Authored By Carlos Santoscoy – See the Full Story at On Top Magazine

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USA: Pelosi Criticizes House GOP Spending on DOMA Case

Wednesday, October 17th, 2012

Nancy Pelosi Criticizes House GOP Spending on DOMA CaseHouse Minority Leader Nancy Pelosi on Tuesday criticized legal spending to defend the Defense of Marriage Act (DOMA), the 1996 law which bans federal agencies from recognizing the legal marriages of gay and lesbian couples.

At the director of House Speaker John Boehner, a Republican from Ohio, the so-called Bipartisan Legal Advisory Group (BLAG) stepped in to defend the law in court after the Obama administration declined to do so, saying it believes the law is unconstitutional. BLAG hired former Solicitor General Paul Clement and authorized a $1.5 million budget.

“It is unconscionable for Speaker Boehner and Republican leaders, including Chairman Dan Lungren who authorized the contracts with the outside law firm, to continue to stand on the wrong side of history at taxpayer expense,” said Pelosi in a statement.

Authored By Carlos Santoscoy – See the Full Story at On Top Magazine

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USA: John Boehner Appeals DOMA Case to Supreme Court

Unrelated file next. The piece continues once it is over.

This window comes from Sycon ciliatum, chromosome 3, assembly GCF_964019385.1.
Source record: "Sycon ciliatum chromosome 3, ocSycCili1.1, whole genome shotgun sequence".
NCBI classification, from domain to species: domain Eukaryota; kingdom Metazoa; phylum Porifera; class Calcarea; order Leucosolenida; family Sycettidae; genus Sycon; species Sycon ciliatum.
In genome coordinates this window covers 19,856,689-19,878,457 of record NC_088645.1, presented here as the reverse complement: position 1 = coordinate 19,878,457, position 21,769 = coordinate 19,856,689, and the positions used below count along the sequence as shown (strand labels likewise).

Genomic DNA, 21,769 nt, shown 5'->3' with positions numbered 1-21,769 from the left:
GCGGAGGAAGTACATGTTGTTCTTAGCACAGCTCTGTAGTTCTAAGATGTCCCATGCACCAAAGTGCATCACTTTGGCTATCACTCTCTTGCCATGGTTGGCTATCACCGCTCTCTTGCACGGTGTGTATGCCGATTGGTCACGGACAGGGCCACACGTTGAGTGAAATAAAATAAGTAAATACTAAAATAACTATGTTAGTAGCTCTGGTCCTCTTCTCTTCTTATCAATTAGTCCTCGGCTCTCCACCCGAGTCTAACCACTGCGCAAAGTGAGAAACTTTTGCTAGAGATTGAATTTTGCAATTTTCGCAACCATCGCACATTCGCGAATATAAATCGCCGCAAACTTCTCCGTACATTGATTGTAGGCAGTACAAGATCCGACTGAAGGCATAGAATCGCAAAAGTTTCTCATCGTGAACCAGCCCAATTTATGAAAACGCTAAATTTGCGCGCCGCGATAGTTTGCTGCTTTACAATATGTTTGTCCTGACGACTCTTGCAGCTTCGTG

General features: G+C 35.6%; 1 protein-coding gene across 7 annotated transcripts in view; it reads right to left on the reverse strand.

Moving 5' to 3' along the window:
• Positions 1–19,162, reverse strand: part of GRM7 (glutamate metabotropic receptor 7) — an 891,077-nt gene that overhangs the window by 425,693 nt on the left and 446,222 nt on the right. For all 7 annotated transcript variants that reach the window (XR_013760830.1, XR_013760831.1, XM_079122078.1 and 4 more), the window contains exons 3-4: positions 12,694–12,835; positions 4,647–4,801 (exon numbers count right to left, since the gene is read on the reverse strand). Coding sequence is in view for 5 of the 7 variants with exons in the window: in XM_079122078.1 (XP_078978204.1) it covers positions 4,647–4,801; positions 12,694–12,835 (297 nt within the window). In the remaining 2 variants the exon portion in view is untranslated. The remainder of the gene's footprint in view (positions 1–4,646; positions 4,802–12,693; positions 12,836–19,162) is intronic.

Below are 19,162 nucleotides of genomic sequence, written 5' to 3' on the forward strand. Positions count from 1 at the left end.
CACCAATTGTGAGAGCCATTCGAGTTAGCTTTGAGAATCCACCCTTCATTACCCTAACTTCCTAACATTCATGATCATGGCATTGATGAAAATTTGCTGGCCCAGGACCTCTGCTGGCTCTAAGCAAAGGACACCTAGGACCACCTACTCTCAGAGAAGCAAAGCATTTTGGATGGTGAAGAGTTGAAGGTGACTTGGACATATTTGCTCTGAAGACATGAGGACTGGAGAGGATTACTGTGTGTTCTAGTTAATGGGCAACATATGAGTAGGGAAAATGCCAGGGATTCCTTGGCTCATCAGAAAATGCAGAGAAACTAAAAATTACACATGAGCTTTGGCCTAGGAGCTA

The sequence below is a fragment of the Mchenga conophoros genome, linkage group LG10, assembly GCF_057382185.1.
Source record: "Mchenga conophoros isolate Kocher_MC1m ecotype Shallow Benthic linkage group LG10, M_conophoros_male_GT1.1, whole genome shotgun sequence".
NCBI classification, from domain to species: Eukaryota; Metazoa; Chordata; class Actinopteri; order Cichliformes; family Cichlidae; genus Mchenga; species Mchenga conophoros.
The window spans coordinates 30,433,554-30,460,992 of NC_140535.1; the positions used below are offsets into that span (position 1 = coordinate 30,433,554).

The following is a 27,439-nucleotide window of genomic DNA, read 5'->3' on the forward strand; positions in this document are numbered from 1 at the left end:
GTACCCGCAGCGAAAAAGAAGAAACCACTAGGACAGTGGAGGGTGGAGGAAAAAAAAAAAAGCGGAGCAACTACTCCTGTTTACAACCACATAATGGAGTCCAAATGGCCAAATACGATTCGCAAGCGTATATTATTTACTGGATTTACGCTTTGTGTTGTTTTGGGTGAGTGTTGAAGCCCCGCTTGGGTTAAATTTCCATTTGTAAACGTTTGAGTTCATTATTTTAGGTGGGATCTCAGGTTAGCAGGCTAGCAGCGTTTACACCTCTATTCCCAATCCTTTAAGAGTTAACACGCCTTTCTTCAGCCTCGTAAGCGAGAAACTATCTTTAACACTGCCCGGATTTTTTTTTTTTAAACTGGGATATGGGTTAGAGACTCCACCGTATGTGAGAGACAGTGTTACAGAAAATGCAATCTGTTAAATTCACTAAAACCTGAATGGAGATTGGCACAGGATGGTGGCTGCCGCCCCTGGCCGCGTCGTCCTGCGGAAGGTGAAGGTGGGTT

Friday, June 29th, 2012

USA: John Boehner Appeals DOMA Case to Supreme CourtHouse Speaker John Boehner’s (R-Ohio) attorneys on Friday formally appealed to the U.S. Supreme Court an appeals court decision determining the Defense of Marriage Act was unconstitutional, according to a Democratic aide.

Drew Hammill, spokesperson for House Minority Leader Nancy Pelosi (D-Calif.), told the Washington Blade on Friday afternoon Republicans had notified Democratic leadership that House counsel filed an appeal to the Supreme Court.

The court ruling that was appealed was the First Circuit Court of Appeals decision in the cases of Gill v. Office of Personnel Management, which was filed by Gay & Lesbian Advocates & Defenders, and Commonwealth of Massachusetts v. Department of Health & Human Services.

Full Story from LGBTQ Nation

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USA: Boehner Appoints NOM Co-Founder to Commission on Religious Freedom

Thursday, March 29th, 2012